Physics for Swimmers, Coaches and Parents: Inertia

by SwimSwam Partner Content 1

August 29th, 2018 Training

Courtesy of Gary Hall Sr., 10-time World Record Holder, 3-time Olympian, 1976 Olympic Games US Flagbearer and The Race Club co-founder.

Newton’s law of inertia, which was originally defined by Galileo, is also important for swimmers to understand. Basically, inertia simply means that objects (swimmers) that are at rest tend to stay at rest and objects (swimmers) that are moving tend to stay moving, unless they are acted on by external forces.

In order for a swimmer to go from the rest state (taking your mark on the starting block or getting ready to push off the wall) to the moving state (gliding or swimming down the pool), external forces must be applied. Whether that force comes from our legs (feet) pushing us off the starting block or wall or our hands and feet propelling us down the pool, once we start moving, unless we are in a vacuum or outer space, frontal drag forces will start to slow us down. That means in order to keep moving, we must continue applying propulsion.

If the propulsion and drag forces are equal, our speed will remain constant. If the propulsion is greater than the drag forces, we will accelerate. If the drag forces are greater than the propulsion, we will decelerate. As difficult as it is for us to maintain a constant speed in swimming, it requires more work or energy for us to reach our maximum speed from a rested position (dead stop) than it does to maintain that speed. Consider when you completely miss the wall on a flip turn in a race and come to a dead stop. The amount of energy required to get back up to race speed is overwhelming. The race is probably over. Similar to the difference in gas mileage we get in our car while driving in town (stop and go) compared to on the freeway (constant speed), the swimmer will use less energy maintaining a more constant speed than he or she will by repeatedly slowing down or stopping and then speeding up again. Swimming at a more constant speed is simply a more efficient way to swim.

The challenge of swimmers conforming to the law of inertia is that with the nature of our propulsion, coming from the hands and feet and at certain intervals of time, we cannot provide a constant propulsion. Only two of the four stroke, freestyle and backstroke, allow us to come close to maintaining constant speed. Breaststroke and butterfly, due to the longer down time (time between propulsion efforts) and the higher drag coefficients we must create at certain times in the stroke cycle, are fraught with a considerable variation in speed. Therefore, these two strokes are either slower (breaststroke) or require more energy to sustain a higher average speed (butterfly).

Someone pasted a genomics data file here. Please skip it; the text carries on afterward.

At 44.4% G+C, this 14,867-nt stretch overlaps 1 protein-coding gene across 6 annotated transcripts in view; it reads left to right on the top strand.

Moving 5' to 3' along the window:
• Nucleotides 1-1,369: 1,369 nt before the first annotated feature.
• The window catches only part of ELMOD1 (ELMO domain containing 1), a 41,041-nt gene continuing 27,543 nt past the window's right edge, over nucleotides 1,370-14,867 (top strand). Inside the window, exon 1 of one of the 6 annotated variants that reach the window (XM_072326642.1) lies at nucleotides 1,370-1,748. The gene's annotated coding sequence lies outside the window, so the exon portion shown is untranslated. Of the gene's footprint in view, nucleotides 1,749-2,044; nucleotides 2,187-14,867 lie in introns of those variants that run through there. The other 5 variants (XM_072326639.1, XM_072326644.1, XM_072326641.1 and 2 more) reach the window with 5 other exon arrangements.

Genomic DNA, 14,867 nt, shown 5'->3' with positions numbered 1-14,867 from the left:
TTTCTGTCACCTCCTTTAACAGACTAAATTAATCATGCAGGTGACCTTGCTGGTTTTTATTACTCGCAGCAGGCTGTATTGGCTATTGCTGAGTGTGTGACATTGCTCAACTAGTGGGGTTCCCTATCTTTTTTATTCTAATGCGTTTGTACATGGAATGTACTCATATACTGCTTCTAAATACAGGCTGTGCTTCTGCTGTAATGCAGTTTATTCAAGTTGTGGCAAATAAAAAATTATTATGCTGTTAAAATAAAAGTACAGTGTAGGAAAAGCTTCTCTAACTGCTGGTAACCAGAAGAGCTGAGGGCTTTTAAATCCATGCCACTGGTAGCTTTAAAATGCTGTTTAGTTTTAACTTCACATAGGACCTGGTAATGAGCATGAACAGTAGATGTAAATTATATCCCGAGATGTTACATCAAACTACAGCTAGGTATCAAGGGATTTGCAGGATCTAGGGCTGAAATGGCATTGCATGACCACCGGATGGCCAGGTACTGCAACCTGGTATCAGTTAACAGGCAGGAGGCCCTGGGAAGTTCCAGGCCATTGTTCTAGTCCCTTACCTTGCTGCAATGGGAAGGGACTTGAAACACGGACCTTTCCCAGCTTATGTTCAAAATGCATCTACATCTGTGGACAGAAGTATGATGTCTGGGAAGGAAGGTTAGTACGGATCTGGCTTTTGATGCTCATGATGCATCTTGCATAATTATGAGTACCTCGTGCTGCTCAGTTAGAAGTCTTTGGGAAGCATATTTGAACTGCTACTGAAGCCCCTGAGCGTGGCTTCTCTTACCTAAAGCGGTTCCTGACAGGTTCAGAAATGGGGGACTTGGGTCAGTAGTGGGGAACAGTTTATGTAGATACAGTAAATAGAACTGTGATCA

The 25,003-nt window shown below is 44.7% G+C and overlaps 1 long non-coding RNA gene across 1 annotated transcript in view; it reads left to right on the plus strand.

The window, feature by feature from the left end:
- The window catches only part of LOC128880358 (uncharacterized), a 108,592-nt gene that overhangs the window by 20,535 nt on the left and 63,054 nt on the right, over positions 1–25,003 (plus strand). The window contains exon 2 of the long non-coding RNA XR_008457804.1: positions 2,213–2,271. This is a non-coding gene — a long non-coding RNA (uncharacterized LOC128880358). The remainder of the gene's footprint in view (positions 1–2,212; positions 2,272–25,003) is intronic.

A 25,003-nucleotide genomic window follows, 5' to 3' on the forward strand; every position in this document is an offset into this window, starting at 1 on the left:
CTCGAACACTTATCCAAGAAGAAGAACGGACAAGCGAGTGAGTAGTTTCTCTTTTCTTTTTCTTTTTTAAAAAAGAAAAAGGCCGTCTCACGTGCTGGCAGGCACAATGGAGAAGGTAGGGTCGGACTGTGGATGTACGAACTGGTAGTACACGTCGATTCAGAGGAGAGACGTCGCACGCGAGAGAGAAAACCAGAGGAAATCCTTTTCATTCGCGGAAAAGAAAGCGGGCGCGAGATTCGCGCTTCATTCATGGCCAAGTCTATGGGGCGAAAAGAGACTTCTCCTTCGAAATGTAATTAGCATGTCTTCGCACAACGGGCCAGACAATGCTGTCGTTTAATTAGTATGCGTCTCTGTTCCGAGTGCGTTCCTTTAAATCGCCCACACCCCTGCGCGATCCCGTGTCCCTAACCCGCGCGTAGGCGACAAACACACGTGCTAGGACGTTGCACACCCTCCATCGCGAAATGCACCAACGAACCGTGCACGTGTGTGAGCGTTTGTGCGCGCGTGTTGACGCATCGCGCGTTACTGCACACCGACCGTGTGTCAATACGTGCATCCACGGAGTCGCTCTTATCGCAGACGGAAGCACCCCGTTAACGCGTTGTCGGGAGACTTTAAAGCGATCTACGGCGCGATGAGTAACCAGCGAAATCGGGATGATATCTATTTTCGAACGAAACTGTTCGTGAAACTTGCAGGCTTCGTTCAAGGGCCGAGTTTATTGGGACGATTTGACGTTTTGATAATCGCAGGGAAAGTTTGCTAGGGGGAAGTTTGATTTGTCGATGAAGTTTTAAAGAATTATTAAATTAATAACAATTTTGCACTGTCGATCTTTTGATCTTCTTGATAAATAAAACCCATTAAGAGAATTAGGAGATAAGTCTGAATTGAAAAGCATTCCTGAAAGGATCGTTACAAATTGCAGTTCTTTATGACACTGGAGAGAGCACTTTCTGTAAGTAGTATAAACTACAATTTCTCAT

How do we conform more to the law of inertia while swimming and maintain a more constant speed? There are only three ways that I know of, regardless of the stroke. First, we can sustain a more constant kicking speed. Since the kick provides potentially more propulsive moments than the pull, using a six-beat kick, emphasizing both the down and up kicks, and creating a shorter kicking cycle time will help.

Second, we can increase our pulling stroke rate. In freestyle, fly, and backstroke, each hand spends about .35 seconds during the propulsion phase of the pull. If our stroke rate is 60 (cycle rate of 30 and cycle time 2.0 seconds), then in free and back, 35% of the cycle time is spent in propulsion (.70/2.0). The remaining time of the pull is either spent in lift, release, or recovery, so called down time. In fly, at a 2.0 second cycle time, only 18% of that time would be spent in propulsion. The propulsion is greater, however, since we are pulling with both hands simultaneously. At a stroke rate of 120 (60 cycle rate or 1.0 second cycle time), 70% of the time would be spent in propulsion. In fly at that cycle rate, 35% of the time is spent in propulsion. The higher the stroke rate, the more percentage of time is spent in propulsion. The less down time there is in the pull, the less time there is for the swimmer’s speed to drop. However, if the stroke rate becomes too fast, other factors may change, such as lower propulsion achieved with the pulling arm, increased frontal drag or diminished coupling motions, any of which can lead to lower velocity of the swimmer. Faster stroke rate is not always better.

Third, we can avoid any of the technical errors that lead to dramatically increased drag coefficients. The frontal drag of the human body at race speed is extremely sensitive to minute changes in our shape. Even the smallest mistakes can lead to significant drops in speed. For example, lifting the head too high, pulling too deep, overbending the knees on the kick, leaving a thumb out on the streamline off the wall, etc. can all lead to precipitous drops in speed.

In summary, by paying attention to the techniques that enable our speed to remain more constant, we will swim more efficiently in all four strokes. We will conform better to the law of inertia.

Yours in swimming,

Gary Sr.

 

Gary Hall, Sr., Technical Director and Head Coach of The Race Club (courtesy of TRC)

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AfterShock

Just to note, whether you completely miss the wall on a flip turn or not, you of course always come to a dead stop. Your wording of the sentence seems to imply that coming to a dead stop is the issue instead of the method of propulsion after the flip turn.

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